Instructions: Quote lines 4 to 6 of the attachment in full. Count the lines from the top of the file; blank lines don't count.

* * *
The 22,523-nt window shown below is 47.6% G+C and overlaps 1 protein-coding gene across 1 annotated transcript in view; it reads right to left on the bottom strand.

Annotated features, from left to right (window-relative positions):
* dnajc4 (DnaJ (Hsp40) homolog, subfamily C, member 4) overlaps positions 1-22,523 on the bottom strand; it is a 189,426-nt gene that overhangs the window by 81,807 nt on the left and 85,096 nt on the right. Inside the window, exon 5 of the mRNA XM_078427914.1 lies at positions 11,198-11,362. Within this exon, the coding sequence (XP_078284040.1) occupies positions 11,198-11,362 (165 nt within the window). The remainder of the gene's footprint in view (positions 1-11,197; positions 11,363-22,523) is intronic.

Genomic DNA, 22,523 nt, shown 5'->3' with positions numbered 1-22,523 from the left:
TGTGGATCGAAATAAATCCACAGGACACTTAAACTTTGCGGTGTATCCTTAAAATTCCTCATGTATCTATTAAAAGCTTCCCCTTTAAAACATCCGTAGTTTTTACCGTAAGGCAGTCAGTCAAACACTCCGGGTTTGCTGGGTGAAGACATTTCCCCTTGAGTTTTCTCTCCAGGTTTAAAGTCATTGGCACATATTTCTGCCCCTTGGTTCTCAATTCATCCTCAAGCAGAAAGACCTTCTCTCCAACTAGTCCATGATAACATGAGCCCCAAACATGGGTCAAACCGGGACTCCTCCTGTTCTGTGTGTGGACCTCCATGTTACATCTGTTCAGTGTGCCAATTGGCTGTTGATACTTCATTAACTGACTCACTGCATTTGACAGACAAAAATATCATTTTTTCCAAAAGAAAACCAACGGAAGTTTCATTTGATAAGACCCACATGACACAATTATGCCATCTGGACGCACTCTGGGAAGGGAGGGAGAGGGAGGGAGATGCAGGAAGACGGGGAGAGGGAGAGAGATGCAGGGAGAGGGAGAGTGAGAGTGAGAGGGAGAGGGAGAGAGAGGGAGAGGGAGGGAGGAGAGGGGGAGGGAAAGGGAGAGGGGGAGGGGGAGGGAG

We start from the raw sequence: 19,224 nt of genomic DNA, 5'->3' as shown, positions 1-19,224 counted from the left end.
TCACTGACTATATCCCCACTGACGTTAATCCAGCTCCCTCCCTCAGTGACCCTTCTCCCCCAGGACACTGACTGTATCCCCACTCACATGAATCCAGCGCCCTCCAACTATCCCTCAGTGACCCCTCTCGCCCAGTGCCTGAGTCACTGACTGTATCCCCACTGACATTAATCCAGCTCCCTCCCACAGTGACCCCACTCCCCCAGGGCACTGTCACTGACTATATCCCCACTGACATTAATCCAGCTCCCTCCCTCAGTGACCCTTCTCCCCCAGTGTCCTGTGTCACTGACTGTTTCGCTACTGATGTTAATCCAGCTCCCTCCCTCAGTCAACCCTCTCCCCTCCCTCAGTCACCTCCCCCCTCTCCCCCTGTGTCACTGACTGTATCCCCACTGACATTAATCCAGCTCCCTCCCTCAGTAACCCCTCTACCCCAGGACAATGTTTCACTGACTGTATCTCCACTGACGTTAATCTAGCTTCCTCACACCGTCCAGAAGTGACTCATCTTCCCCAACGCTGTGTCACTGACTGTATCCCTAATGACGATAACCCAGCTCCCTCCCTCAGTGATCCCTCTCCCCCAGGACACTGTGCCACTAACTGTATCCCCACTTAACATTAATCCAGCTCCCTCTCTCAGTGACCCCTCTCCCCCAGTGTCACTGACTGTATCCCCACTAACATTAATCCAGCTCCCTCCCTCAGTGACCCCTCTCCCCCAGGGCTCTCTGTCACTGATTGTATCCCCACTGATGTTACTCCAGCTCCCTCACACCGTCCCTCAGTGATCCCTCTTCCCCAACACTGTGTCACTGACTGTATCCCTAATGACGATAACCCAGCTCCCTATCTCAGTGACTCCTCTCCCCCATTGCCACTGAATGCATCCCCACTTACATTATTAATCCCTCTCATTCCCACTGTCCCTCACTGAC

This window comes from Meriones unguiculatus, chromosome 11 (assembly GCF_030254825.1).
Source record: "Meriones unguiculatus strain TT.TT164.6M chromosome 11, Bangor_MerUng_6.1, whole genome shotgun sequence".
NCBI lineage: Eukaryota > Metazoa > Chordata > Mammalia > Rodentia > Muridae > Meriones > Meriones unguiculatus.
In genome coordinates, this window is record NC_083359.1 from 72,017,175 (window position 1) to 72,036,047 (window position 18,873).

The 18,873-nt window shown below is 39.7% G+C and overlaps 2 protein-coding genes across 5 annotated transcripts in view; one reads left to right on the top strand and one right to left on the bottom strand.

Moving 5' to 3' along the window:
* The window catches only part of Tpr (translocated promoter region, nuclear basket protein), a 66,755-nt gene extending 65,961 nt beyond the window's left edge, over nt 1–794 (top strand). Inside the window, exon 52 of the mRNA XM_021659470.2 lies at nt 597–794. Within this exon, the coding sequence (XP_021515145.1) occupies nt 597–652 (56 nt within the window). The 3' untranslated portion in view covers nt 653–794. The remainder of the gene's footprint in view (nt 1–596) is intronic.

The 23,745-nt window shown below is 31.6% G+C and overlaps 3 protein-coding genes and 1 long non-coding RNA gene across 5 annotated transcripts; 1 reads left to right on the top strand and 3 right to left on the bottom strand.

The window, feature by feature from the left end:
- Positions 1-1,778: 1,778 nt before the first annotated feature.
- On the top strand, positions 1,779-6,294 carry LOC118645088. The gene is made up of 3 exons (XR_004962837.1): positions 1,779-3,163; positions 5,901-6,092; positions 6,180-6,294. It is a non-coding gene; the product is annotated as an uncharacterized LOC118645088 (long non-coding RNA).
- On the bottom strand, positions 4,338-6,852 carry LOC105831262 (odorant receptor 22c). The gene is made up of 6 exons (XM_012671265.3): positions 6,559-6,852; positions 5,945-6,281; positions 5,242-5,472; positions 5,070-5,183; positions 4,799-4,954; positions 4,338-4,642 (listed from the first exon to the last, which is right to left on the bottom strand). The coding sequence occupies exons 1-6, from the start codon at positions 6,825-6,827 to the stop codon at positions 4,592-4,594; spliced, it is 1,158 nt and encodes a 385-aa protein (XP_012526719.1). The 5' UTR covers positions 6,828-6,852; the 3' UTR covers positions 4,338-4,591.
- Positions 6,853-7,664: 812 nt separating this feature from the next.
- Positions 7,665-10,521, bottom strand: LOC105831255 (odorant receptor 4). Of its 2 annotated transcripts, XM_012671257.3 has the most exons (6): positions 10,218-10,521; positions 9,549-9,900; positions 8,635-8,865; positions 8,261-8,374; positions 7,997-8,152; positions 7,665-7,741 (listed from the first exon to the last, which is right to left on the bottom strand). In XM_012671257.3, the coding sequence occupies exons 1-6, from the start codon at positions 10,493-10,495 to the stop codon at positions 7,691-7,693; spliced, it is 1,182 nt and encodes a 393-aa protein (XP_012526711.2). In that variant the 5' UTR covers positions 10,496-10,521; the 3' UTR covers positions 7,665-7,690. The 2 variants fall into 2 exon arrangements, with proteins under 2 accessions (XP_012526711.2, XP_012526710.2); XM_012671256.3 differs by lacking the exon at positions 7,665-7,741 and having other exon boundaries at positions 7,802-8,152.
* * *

Genomic DNA, 22,523 nt, shown 5'->3' with positions numbered 1-22,523 from the left:
TGTGGATCGAAATAAATCCACAGGACACTTAAACTTTGCGGTGTATCCTTAAAATTCCTCATGTATCTATTAAAAGCTTCCCCTTTAAAACATCCGTAGTTTTTACCGTAAGGCAGTCAGTCAAACACTCCGGGTTTGCTGGGTGAAGACATTTCCCCTTGAGTTTTCTCTCCAGGTTTAAAGTCATTGGCACATATTTCTGCCCCTTGGTTCTCAATTCATCCTCAAGCAGAAAGACCTTCTCTCCAACTAGTCCATGATAACATGAGCCCCAAACATGGGTCAAACCGGGACTCCTCCTGTTCTGTGTGTGGACCTCCATGTTACATCTGTTCAGTGTGCCAATTGGCTGTTGATACTTCATTAACTGACTCACTGCATTTGACAGACAAAAATATCATTTTTTCCAAAAGAAAACCAACGGAAGTTTCATTTGATAAGACCCACATGACACAATTATGCCATCTGGACGCACTCTGGGAAGGGAGGGAGAGGGAGGGAGATGCAGGAAGACGGGGAGAGGGAGAGAGATGCAGGGAGAGGGAGAGTGAGAGTGAGAGGGAGAGGGAGAGAGAGGGAGAGGGAGGGAGGAGAGGGGGAGGGAAAGGGAGAGGGGGAGGGGGAGGGAG

We start from the raw sequence: 19,224 nt of genomic DNA, 5'->3' as shown, positions 1-19,224 counted from the left end.